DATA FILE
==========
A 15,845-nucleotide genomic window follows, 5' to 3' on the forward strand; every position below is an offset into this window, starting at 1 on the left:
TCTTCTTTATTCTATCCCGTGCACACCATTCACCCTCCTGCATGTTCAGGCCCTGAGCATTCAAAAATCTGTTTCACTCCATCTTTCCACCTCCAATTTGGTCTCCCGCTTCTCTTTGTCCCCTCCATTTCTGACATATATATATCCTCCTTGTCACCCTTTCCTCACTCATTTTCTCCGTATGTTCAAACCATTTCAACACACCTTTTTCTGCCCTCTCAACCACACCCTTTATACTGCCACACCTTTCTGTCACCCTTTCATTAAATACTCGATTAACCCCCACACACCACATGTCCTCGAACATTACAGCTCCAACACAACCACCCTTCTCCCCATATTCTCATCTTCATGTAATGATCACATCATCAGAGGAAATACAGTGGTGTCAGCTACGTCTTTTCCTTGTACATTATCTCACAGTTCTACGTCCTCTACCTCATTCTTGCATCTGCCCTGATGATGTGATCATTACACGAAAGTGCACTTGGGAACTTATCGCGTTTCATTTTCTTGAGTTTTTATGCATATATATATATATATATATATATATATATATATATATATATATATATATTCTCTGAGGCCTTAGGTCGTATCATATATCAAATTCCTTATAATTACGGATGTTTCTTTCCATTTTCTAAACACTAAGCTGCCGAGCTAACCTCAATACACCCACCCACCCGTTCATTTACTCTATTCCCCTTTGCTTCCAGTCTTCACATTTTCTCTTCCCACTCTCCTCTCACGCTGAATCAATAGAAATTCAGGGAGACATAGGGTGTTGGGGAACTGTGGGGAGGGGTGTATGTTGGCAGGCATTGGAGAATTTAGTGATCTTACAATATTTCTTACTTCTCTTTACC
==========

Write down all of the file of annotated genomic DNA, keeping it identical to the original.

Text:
A 15,845-nucleotide genomic window follows, 5' to 3' on the forward strand; every position below is an offset into this window, starting at 1 on the left:
TCTTCTTTATTCTATCCCGTGCACACCATTCACCCTCCTGCATGTTCAGGCCCTGAGCATTCAAAAATCTGTTTCACTCCATCTTTCCACCTCCAATTTGGTCTCCCGCTTCTCTTTGTCCCCTCCATTTCTGACATATATATATCCTCCTTGTCACCCTTTCCTCACTCATTTTCTCCGTATGTTCAAACCATTTCAACACACCTTTTTCTGCCCTCTCAACCACACCCTTTATACTGCCACACCTTTCTGTCACCCTTTCATTAAATACTCGATTAACCCCCACACACCACATGTCCTCGAACATTACAGCTCCAACACAACCACCCTTCTCCCCATATTCTCATCTTCATGTAATGATCACATCATCAGAGGAAATACAGTGGTGTCAGCTACGTCTTTTCCTTGTACATTATCTCACAGTTCTACGTCCTCTACCTCATTCTTGCATCTGCCCTGATGATGTGATCATTACACGAAAGTGCACTTGGGAACTTATCGCGTTTCATTTTCTTGAGTTTTTATGCATATATATATATATATATATATATATATATATATATATATATATATATATTCTCTGAGGCCTTAGGTCGTATCATATATCAAATTCCTTATAATTACGGATGTTTCTTTCCATTTTCTAAACACTAAGCTGCCGAGCTAACCTCAATACACCCACCCACCCGTTCATTTACTCTATTCCCCTTTGCTTCCAGTCTTCACATTTTCTCTTCCCACTCTCCTCTCACGCTGAATCAATAGAAATTCAGGGAGACATAGGGTGTTGGGGAACTGTGGGGAGGGGTGTATGTTGGCAGGCATTGGAGAATTTAGTGATCTTACAATATTTCTTACTTCTCTTTACC